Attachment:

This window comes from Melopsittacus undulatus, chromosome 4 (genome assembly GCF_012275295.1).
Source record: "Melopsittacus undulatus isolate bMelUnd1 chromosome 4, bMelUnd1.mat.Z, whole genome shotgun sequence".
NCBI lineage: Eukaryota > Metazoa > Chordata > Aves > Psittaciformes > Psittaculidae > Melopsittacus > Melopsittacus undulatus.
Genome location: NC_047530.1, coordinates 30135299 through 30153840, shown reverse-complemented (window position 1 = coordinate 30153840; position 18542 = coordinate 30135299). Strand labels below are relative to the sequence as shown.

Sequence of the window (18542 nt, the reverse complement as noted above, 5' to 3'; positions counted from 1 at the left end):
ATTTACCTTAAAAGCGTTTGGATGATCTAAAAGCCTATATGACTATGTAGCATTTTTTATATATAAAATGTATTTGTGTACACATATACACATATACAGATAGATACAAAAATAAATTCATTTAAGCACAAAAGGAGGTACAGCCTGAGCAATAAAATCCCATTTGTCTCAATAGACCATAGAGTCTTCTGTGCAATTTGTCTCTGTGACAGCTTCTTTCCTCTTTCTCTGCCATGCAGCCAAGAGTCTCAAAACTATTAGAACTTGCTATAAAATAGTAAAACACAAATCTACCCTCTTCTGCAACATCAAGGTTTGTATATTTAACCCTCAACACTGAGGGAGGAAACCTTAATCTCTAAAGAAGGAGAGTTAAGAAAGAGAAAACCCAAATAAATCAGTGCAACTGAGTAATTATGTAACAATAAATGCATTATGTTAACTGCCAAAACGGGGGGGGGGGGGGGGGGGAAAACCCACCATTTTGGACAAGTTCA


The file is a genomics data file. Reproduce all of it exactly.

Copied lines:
This window comes from Melopsittacus undulatus, chromosome 4 (genome assembly GCF_012275295.1).
Source record: "Melopsittacus undulatus isolate bMelUnd1 chromosome 4, bMelUnd1.mat.Z, whole genome shotgun sequence".
NCBI lineage: Eukaryota > Metazoa > Chordata > Aves > Psittaciformes > Psittaculidae > Melopsittacus > Melopsittacus undulatus.
Genome location: NC_047530.1, coordinates 30135299 through 30153840, shown reverse-complemented (window position 1 = coordinate 30153840; position 18542 = coordinate 30135299). Strand labels below are relative to the sequence as shown.

Sequence of the window (18542 nt, the reverse complement as noted above, 5' to 3'; positions counted from 1 at the left end):
ATTTACCTTAAAAGCGTTTGGATGATCTAAAAGCCTATATGACTATGTAGCATTTTTTATATATAAAATGTATTTGTGTACACATATACACATATACAGATAGATACAAAAATAAATTCATTTAAGCACAAAAGGAGGTACAGCCTGAGCAATAAAATCCCATTTGTCTCAATAGACCATAGAGTCTTCTGTGCAATTTGTCTCTGTGACAGCTTCTTTCCTCTTTCTCTGCCATGCAGCCAAGAGTCTCAAAACTATTAGAACTTGCTATAAAATAGTAAAACACAAATCTACCCTCTTCTGCAACATCAAGGTTTGTATATTTAACCCTCAACACTGAGGGAGGAAACCTTAATCTCTAAAGAAGGAGAGTTAAGAAAGAGAAAACCCAAATAAATCAGTGCAACTGAGTAATTATGTAACAATAAATGCATTATGTTAACTGCCAAAACGGGGGGGGGGGGGGGGGGGAAAACCCACCATTTTGGACAAGTTCA